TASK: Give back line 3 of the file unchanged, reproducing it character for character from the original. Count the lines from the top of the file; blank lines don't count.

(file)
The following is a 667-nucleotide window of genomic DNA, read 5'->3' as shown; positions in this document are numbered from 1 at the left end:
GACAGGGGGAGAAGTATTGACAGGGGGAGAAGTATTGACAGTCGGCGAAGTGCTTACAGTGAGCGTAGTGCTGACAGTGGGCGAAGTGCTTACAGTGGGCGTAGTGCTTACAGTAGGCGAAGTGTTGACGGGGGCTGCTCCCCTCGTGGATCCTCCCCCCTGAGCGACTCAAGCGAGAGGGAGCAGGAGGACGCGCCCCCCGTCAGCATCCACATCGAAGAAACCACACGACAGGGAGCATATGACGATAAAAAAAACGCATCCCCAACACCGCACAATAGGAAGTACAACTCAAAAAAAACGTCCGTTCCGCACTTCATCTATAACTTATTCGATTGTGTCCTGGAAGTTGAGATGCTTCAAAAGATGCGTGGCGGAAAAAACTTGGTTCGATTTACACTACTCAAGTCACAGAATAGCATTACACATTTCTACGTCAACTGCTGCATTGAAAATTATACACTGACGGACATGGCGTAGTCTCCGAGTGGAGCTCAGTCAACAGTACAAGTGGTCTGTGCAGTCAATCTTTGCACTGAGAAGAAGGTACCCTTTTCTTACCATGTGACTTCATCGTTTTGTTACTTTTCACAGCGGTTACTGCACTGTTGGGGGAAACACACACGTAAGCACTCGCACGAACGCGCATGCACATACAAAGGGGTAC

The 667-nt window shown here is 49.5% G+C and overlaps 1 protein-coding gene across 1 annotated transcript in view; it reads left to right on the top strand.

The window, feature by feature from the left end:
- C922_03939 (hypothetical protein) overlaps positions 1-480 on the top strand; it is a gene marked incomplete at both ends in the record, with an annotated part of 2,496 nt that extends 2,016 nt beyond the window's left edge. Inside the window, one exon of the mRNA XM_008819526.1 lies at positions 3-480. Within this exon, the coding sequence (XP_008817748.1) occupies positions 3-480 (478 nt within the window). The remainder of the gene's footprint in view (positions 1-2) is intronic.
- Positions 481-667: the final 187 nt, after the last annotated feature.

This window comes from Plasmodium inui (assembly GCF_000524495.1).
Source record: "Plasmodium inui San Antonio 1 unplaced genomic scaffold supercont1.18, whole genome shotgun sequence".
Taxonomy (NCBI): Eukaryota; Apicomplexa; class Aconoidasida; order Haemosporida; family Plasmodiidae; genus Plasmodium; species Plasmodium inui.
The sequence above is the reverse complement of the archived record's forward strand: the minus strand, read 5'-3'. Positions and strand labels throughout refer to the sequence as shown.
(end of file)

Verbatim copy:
The 667-nt window shown here is 49.5% G+C and overlaps 1 protein-coding gene across 1 annotated transcript in view; it reads left to right on the top strand.